“I read your article and I have a question,” she said.
“Really? What did you think?” I’m always a little surprised when people tell me they read something I wrote, especially prison staff. It’s not that I think it’s a secret, only that I forget I live in a fishbowl.
“It’s good. Why do you call us ‘prison guards’?”
“Um. Because you have not been correctional officers in nearly 40 years.” The NCDPS in fact changed their name from the Department of Corrections about a decade ago to reflect this. “Besides, it’s not like I appreciate being called an inmate. I have a name.”
“But that’s what you are” she said. “I’m not calling you a piece of garbage – just an inmate.”
The woman seemed genuinely concerned that I referred to her as a “prison guard”, as if somehow this was a pejorative. “What would you prefer?” I asked. “Correctional officer?”
“I tell you what,” I said. “How about we agree to use each other’s name and I’ll write about this on my blog.”
The ironic thing about this conversation is that I had been reading “The Toughest Beat” by Joshua Page, a book about the California Correctional Peace Officers Association’s influence on the field of penology. In the opening chapter Page explains the transition from corrections to confinement.
“For most of the first half of the twentieth century, the central purpose of imprisonment and related forms of punishment was rehabilitation. But from the mid-1970s onward, the central aim and logic of incarceration switched to retribution and incapacitation. With rehabilitation no longer a major aim of imprisonment, funding for educational, vocational and treatment programs dried up making it ironic that states still refer to their prisons as ‘correctional facilities’ and their penal agencies as ‘departments of correction’”.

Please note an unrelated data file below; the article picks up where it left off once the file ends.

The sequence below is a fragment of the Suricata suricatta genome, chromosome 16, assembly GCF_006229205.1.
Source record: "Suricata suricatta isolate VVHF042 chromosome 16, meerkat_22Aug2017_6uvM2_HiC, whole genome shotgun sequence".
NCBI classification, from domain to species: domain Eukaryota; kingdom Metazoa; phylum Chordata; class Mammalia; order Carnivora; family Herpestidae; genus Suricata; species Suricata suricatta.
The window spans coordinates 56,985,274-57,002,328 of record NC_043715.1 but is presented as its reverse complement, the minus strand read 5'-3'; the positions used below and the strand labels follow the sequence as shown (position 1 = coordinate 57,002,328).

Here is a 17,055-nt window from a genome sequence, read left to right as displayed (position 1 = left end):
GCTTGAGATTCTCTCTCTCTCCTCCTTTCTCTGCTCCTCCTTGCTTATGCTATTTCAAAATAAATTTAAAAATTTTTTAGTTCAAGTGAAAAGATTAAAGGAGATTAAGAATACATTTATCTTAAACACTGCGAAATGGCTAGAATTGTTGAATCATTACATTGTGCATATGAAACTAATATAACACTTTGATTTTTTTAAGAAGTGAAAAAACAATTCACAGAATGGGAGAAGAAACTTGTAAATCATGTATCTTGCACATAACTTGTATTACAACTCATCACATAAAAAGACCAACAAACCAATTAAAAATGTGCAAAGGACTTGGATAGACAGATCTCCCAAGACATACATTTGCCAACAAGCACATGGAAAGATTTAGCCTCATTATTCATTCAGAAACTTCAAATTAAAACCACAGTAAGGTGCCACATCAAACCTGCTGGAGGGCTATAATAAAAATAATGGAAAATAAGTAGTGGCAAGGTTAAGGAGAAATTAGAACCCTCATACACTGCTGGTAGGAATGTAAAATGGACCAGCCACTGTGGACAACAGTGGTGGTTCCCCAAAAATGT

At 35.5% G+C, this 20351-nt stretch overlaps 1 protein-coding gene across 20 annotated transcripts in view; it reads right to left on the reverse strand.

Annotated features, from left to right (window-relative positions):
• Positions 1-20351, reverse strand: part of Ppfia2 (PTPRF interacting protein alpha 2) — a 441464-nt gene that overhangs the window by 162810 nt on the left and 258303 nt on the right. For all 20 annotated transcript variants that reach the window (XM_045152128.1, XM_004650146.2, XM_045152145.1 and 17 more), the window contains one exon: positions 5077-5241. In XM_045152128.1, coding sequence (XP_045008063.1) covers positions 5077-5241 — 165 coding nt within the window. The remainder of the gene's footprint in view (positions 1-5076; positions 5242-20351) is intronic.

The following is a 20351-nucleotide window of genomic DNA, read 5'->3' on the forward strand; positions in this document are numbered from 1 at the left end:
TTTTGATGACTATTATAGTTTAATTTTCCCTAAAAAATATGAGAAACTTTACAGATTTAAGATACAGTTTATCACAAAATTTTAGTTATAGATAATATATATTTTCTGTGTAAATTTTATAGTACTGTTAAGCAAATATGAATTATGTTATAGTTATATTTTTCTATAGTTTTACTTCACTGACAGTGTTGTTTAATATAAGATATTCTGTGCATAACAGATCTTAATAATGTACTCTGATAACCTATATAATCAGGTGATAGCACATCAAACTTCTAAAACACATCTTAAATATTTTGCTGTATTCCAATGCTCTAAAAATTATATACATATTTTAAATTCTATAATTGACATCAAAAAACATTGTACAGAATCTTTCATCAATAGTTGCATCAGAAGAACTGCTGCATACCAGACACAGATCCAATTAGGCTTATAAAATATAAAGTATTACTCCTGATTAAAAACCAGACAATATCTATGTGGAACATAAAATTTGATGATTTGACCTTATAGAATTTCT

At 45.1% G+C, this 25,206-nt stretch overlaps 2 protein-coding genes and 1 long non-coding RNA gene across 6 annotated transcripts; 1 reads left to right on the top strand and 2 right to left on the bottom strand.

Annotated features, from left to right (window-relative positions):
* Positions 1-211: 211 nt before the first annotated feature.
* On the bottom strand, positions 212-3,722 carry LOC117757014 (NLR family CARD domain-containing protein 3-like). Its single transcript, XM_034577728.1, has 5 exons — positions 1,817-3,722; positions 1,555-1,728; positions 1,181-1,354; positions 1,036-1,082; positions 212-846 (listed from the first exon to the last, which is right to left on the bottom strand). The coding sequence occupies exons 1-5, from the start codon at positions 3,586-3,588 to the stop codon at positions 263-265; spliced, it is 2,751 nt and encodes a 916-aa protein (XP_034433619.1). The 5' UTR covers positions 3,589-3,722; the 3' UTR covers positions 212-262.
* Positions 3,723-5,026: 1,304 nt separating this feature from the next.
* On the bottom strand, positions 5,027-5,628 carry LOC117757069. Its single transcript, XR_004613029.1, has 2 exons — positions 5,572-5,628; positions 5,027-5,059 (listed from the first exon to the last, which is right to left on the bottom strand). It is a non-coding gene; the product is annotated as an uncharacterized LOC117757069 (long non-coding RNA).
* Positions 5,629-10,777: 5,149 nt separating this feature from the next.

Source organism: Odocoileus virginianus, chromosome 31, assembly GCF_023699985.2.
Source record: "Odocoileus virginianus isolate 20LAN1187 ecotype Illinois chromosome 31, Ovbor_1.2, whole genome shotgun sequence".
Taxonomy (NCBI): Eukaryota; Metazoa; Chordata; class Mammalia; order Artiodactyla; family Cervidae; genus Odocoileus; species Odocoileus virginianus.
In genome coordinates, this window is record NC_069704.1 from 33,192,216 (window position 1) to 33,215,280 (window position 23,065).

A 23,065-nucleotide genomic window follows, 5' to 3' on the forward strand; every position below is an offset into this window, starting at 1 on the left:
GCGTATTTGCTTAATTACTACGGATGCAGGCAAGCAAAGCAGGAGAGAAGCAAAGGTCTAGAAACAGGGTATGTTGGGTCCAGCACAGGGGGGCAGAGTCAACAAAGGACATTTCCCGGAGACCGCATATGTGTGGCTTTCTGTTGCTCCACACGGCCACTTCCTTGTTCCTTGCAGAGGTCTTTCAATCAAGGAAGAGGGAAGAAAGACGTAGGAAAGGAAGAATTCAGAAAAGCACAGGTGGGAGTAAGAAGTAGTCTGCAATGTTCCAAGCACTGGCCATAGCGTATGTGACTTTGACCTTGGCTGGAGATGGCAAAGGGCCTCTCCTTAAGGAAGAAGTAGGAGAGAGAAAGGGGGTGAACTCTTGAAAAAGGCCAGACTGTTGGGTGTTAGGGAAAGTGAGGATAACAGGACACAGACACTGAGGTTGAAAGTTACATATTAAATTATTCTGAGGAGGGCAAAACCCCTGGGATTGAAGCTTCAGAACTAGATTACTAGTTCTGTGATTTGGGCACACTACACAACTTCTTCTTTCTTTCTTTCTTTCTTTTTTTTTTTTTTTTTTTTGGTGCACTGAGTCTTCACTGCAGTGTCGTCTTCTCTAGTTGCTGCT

For those of us who have been incarcerated for the last two decades it does not take a book on penology (albeit a very well written book on penology) to tell us what we already know: the prison system stopped caring about keeping people out of prison and instead became this place where no one seems to leave. Staff “guard” us and are reprimanded for anything beyond cursory conversations. “Corrective” action is more often a form of castigation intended to corral.
A great deal of meaning and history is tied up in words like “inmate”, “guard”, “convict”, “CO”, “prisoner”, and “screw”. The prison system to quote a fairly knowledgeable writer by the name Charles Norman “uses ‘correctional officer’ as a euphemism for ‘prison guard’ although it is more than that. The negative connotation of ‘prison guard’ does not infer the so-called inflated status of ‘correctional officer’, a prouder term that elevates a historically lowly position.”
In my writing I tend to use “guard’ – a person or group that protects, watches over, restrains, or controls somebody or something – because it’s an accurate, neutral summation of the people who maintain the prison. Guards stand on the walls with shotguns at the ready for any prisoner dumb enough to climb the razor wire. Guards patrol the hallways with batons and canisters of mace. Guards lock the doors, keep the gates, and enforce the rules. Guards count bodies – living or not – without any care for where those bodies come from or where they eventually go. I am not saying there is an utter lack of care for a fellow human being, only that a significant distinction exists between who lives in prison and who merely works there.
If it is easier for a person to identify by a particular label then far be it from me to gainsay that decision. Personally, I do not call myself a prisoner unless referring to part of a group or to lend greater understanding in my writing. At the end of the day, no matter our position in life, we are all human beings who want a little respect and consideration.